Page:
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First Nations leaders to debate national chief’s suspension, as annual general assembly begins

3 emergency resolutions on National Chief RoseAnne Archibald to be addressed Tuesday

AFN National Chief RoseAnne Archibald arrives at the annual general assembly at the Vancouver Convention Centre with a small group of supporters including First Nations chiefs and grassroots community members.

AFN National Chief RoseAnne Archibald arrives at the annual general assembly at the Vancouver Convention Centre with a small group of supporters including First Nations chiefs and grassroots community members.

Photo:  CBC / Ka’nhehsí:io Deer


Grassroots supporters of Assembly of First Nations National Chief RoseAnne Archibald waited outside of the Vancouver Convention Centre Tuesday to show solidarity as the annual general assembly begins.

The AFN's executive committee suspended Archibald last month. It issued a statement Monday night urging that issues related to the human resource complaints involving the AFN National Chief do not overshadow the real and ongoing work.

The statement also called on Archibald to cease actions and statements that amount to serious breaches of the confidentiality and privacy interests of AFN employees, service providers and others, including making broad allegations of misconduct.

Ginger Gosnell-Myers, a member of the Nisga'a and Kwakwak'awakw nations, and a former co-chair of the AFN's national youth council, was among the group outside the convention centre.

There's a lot of shady misogyny happening behind the scenes that we just don't know about as the general public. We don't want to stand for it, she said.

She said during her time with the AFN, she witnessed sexism.

We tried to call it out, it was never addressed, said Gosnell-Myers.

Here we are today standing behind AFN National Chief Archibald because she's facing the same sexism.

During her welcoming speech at the opening of the assembly Monday, Archibald did not address her suspension but said, I know we will be able to walk through this together.

Archibald alleges that she's being targeted for calling for a forensic audit. 

It's not an HR matter, she told reporters before entering the convention centre.

AFN needs to be cleaned up. It needs to be healed, and it's a part of my lifelong work of transparency, accountability, and truth.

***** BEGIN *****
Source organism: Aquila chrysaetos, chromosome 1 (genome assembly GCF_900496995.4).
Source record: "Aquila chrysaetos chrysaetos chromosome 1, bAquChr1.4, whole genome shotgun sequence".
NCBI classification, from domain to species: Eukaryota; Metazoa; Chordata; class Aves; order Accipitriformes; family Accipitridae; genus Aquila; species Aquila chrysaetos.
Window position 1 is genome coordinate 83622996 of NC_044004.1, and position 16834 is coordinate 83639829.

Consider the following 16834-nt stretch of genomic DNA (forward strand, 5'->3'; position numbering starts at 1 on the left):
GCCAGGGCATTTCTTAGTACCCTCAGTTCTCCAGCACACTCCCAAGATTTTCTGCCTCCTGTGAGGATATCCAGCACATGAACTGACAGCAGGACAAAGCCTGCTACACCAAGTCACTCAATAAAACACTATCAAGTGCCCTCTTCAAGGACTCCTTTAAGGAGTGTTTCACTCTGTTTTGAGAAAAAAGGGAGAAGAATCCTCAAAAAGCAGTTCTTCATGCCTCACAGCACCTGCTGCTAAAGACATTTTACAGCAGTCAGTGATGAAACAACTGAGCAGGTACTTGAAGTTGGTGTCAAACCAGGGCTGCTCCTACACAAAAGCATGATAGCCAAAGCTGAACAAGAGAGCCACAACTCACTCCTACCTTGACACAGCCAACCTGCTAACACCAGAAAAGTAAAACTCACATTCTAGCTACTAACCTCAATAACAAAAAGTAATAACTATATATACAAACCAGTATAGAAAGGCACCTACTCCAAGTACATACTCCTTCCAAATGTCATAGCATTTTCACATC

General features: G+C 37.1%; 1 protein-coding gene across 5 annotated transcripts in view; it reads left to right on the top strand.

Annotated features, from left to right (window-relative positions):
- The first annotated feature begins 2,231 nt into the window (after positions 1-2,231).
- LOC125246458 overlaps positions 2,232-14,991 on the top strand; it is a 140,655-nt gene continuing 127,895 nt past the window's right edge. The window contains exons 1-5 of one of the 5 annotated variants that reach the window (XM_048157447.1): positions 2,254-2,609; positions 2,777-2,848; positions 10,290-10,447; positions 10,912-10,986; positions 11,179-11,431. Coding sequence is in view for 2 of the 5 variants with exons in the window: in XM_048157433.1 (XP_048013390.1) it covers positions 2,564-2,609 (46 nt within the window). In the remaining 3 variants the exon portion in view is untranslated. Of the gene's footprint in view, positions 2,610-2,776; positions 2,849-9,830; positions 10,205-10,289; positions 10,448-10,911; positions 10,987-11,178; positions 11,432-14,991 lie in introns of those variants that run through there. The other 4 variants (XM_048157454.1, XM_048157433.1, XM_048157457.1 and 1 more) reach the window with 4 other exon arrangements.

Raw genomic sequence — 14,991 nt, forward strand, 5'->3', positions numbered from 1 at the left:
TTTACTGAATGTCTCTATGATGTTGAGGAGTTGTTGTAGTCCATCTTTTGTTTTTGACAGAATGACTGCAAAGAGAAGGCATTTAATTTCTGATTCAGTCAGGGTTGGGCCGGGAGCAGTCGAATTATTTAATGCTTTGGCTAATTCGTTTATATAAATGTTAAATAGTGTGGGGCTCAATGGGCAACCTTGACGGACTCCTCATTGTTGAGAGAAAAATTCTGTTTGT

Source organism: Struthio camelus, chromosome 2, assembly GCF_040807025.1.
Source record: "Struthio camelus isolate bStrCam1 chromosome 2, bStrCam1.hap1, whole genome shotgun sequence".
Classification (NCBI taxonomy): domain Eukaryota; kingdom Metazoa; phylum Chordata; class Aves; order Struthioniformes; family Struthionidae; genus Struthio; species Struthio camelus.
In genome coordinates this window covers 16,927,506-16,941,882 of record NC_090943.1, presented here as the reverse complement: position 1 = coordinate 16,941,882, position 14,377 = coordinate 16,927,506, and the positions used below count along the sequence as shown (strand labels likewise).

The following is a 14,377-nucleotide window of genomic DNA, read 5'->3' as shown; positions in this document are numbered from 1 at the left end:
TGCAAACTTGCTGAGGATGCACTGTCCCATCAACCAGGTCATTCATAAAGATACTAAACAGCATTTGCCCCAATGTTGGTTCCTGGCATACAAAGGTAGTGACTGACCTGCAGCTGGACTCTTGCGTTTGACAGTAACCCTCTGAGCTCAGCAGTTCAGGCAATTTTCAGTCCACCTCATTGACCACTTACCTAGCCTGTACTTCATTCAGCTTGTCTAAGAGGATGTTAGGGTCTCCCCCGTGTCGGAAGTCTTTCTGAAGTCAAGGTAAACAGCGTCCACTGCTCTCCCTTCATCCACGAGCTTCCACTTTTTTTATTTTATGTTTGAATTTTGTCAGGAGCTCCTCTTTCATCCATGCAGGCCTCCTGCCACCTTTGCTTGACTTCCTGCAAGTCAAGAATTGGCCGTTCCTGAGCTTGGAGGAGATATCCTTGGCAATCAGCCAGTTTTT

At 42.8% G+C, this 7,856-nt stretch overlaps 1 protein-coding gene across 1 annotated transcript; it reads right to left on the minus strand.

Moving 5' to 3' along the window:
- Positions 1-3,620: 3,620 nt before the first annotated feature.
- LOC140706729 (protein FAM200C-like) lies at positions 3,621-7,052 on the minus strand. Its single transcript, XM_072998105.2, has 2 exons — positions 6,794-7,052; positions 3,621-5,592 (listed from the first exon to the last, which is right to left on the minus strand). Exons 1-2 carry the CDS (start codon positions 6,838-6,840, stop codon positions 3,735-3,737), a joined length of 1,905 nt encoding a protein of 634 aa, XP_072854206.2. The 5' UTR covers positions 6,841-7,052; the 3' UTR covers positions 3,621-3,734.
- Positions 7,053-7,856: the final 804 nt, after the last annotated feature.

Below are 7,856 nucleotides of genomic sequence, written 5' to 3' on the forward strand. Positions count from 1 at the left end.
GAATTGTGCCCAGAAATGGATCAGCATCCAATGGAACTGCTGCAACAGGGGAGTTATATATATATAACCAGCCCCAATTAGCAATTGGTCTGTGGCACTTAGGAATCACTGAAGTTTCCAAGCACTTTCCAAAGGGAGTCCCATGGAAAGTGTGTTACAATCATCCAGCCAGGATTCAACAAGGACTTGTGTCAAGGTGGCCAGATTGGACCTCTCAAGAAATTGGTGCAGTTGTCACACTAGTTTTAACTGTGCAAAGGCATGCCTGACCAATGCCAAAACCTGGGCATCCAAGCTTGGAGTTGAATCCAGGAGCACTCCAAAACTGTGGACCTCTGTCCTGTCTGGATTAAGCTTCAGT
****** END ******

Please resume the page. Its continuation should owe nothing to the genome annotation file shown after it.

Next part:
A number of chiefs, and grassroots supporters sang and drummed her into the building.

Neskonlith Kukpi7 (chief) Judy Wilson said the suspension is the harshest action she's seen taken against a national chief.

All of those issues need to be addressed, but in a process in proper order, said Wilson.

That's what I'm supporting today, getting that addressed first thing so that we can get on with the important business we have going on here.

Judy Wilson is Kukpi7 (chief) of Neskonlith in B.C.

Judy Wilson is Kukpi7 (chief) of Neskonlith in B.C.

Photo:  CBC / Ka’nhehsí:io Deer

The annual general assemblies are means for First Nations leaders to set priorities and strategic direction. The agenda includes discussions and resolutions to address clean drinking water, housing, missing and murdered Indigenous women, child welfare, policing, and many other priorities to First Nations across Canada.

There's so many issues as chiefs that we've travelled to address, said Wilson.

We're looking forward to getting to that business.

3 emergency draft resolutions

Archibald's suspension is the subject of three emergency draft resolutions to be brought forward at the assembly Tuesday.

The first, moved by chief Wendy Jocko of Algonquins of Pikwakanagan First Nation, Ont., calls for an immediate end to this unsubstantiated and unlawful suspension, as well as for an independent third-party forensic audit into AFN's financial activities over the last eight years and a third-party investigation into the climate of toxicity, corruption, gender discrimination and lateral violence at the AFN.

Moved by Chief Rod Travers, Kinonjeoshtegon First Nation, Man., another draft resolution calls for a vote of non-confidence of Archibald for breaching confidentiality by publicly disclosing Assembly of First Nations human resource matters.

A third resolution, moved by the executive committee, calls for Archibald to be temporarily suspended from her role and functions pending the outcome of an ongoing HR investigation.

This is a human resources issue, a work-place issue and no one should rush for judgment, said Joanna Bernard, AFN regional chief for New Brunswick.

Doing a proper confidential investigation is the right thing to do.

Ka’nhehsí:io Deer (new window) · CBC News